And check out the “Walk” light image above. In big cities, most people walk to their destinations. Waiting at crosswalks is always interesting. Many people repeatedly push the button that changes the light as if the light will immediately change in their favor. Some people step off the curb as they’re waiting so they’ll have a head start when the light does change. And then there are those who are so impatient to get across the street that they won’t wait for the “Walk” light to appear. They dodge cars as they force their way to the other side.

It strikes me that all of this is similar to the way we sometimes approach God when seeking direction in our lives.

Sometimes we swamp God with prayer because we think we might get our answer faster.

Other times we’re like those who step off the curb while waiting for the “Walk” light: we know God will answer our prayer but we step out ahead of His timing.

And how about when we rush headlong with our agenda without waiting for God to show us His will? We mistakenly proceed on our own to do what seems best to reach our goal but how often do we get tangled up in what might have been because we jump so far ahead of God’s timing?

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Beloved, I have been there more times than I can count! Waiting for God is not easy, is it? Sometimes that kind of silence can feel like forever. We start to think we’re praying the wrong way or that God doesn’t understand how urgent our situation is.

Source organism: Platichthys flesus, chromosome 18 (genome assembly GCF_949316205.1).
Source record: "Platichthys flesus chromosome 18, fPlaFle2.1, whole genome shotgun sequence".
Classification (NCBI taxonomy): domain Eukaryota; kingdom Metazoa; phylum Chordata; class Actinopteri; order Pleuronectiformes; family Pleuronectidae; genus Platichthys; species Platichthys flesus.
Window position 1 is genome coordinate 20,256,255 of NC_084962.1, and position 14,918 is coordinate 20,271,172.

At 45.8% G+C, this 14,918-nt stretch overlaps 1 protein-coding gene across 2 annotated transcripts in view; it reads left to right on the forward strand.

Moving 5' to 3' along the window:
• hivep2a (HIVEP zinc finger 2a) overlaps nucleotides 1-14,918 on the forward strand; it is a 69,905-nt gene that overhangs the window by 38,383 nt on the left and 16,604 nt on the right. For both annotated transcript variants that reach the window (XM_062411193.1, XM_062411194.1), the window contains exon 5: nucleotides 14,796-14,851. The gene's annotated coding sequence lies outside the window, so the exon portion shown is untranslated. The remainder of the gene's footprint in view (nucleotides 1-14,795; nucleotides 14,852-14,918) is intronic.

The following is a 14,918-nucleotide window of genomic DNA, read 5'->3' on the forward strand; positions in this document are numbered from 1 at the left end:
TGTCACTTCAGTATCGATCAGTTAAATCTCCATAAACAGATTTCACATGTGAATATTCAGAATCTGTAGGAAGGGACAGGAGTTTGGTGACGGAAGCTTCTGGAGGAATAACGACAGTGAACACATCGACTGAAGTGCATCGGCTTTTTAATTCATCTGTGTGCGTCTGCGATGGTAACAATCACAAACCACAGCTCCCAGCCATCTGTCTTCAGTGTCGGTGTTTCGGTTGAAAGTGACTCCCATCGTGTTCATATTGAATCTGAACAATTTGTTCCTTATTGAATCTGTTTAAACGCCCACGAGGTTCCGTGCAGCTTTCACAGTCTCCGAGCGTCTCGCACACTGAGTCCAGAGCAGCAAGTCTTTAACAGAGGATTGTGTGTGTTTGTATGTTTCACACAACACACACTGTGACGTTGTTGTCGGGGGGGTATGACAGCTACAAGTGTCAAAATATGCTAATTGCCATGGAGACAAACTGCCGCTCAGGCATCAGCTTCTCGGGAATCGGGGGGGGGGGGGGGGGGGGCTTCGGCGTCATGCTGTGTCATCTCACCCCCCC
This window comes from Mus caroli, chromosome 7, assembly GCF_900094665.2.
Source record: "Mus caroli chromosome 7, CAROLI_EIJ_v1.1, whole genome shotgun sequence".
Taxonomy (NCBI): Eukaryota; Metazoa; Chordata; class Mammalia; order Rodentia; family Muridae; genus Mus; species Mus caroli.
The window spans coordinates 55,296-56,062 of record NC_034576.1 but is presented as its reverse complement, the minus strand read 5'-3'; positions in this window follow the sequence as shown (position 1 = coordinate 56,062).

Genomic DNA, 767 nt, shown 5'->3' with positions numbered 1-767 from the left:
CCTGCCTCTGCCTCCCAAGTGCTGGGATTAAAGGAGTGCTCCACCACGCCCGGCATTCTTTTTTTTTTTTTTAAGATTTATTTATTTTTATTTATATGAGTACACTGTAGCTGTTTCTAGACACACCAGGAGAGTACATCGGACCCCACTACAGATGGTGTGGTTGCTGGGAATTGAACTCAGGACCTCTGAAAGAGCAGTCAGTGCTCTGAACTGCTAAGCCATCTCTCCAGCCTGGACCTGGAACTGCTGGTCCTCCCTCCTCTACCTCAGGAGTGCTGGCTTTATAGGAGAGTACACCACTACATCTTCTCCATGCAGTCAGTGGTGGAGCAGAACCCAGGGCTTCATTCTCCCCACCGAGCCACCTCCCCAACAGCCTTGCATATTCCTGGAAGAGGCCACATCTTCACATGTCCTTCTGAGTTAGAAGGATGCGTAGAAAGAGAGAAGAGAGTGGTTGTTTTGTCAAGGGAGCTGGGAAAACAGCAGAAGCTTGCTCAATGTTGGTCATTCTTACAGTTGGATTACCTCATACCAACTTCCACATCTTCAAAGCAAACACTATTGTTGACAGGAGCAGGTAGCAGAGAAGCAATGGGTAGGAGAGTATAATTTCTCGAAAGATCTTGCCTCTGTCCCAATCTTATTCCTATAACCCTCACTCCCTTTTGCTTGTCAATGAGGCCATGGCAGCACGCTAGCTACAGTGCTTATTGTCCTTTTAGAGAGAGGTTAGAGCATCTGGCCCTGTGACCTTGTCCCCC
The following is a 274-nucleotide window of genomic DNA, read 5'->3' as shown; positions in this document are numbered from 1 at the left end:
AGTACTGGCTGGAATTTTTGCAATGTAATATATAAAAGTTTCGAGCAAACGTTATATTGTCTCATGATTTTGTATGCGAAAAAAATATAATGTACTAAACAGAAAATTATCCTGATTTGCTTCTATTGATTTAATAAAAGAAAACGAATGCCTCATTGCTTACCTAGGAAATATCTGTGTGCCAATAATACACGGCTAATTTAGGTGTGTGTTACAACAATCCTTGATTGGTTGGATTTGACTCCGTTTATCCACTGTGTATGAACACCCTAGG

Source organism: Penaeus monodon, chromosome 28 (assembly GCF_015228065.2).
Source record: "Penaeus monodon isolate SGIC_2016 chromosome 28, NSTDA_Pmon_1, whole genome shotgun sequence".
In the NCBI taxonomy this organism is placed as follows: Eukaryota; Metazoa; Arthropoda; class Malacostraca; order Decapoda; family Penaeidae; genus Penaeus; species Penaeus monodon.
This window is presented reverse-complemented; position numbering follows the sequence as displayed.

Beloved, God knows exactly what is going on in our lives and in our hearts. He has always been aware of what we need—before we were even born! His timing is always exactly right!

Even though I am still in a season of waiting, I am faithfully trying to remember that:

…with the LORD one day is as a thousand years,
and a thousand years as one day.

—1 Peter 2:8

What that means to me is that even though I may think it’s taking too long to see the Lord’s will in my life right now, that doesn’t mean He isn’t already working things out.

This is exactly the time for me to keep on praying while waiting and trusting. How about you?

​This is not a particularly popular message these days but people need it anyway — The Isaiah 53:5 Project

Face it. The day we step into eternity may come sooner than we think. In preparation for that moment, we need to know this truth-not everyone is going to heaven. How can we know for sure that we are going to heaven?